Living with Autism – locally and independently

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By Laura Formby

Plans for accommodation for people with Autism are being drawn up after Islington Labour councillors met with the Mayor of Islington for World Autism Awareness Week.

Islington Council have set out plans for more supported living accommodation as it wants to avoid sending local residents with complex needs outside of the borough.

The Islington Labour Council website says the plans are set to be completed in the next 12 to 36 months. These will allow people with Autism and learning disabilities to live closer to their families.

The Islington Autism Partnership Board, who are excited about the plans, aim to bring together local experts, family carers, agencies and organisations to work towards improving the lives, health and wellbeing of people with an autistic spectrum condition.

Ellie Chesterman, Joint Commissioning Manager for Disabilities Islington Council, said:  “The plans relate to some housing developments being led by our learning disability service. These are really exciting plans that will increase the availability of suitable accommodation in the borough.”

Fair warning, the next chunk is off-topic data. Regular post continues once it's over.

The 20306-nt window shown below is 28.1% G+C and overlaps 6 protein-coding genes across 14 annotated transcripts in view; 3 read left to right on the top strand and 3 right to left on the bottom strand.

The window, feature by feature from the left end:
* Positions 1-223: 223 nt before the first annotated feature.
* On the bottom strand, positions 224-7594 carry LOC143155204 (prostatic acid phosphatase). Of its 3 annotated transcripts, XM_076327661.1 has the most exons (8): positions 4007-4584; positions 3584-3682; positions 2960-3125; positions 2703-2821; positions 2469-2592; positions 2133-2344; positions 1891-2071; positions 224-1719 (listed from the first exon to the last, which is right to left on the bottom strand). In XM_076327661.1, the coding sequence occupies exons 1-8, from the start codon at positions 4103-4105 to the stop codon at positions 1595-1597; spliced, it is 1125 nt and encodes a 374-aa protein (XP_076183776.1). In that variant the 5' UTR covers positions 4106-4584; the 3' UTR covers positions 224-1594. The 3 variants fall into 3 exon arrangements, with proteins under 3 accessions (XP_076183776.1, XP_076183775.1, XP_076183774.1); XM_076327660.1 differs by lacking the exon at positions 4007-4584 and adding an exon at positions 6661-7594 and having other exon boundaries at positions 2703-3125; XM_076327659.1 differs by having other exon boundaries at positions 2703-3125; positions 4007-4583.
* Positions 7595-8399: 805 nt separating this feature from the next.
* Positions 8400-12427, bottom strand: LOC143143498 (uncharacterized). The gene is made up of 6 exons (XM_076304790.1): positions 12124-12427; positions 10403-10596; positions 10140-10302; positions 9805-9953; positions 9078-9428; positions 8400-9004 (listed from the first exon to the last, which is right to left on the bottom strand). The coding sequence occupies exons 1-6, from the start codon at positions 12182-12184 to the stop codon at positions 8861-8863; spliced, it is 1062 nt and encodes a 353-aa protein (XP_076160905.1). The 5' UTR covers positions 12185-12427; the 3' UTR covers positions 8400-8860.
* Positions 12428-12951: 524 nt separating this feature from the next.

According to the Islington Council website, research by the National Autistic Society found that 87 per cent of people affected by Autism do not think the public have a good enough understanding of the condition.

Ellie Chesterman said, “The representation on the Board is varied across all of these different stakeholders and is a great opportunity to share knowledge and information and take steps towards positive change.

“That said, we are a very new group – we’ve only had three meetings so far. To date, a lot of the work we have done is to identify what our key priority areas are to focus on over the next two years. To take this work forward, we have set up a number of subgroups, including employment, training and raising awareness. .

“The meetings are open to anybody from Islington who has Autism or who is a family member/carer for somebody who has it.”

Another survey by the National Autistic Society in 2017, shows the response of 1,610 people with Autism and their families in the UK:

  •  77% think the public don’t understand their need for more time to process information.
  • 82% said this makes them feel anxious;
  • 48.5% said it can lead to a meltdown or shutdown.
  • 68.5% said they’d chosen not to socialise
  • 39% said they’d avoided going shopping
  • 35% said they’d chosen not to go to a café or restaurant
  • 28% said they’d chosen not to visit their GP or apply for a job.

 

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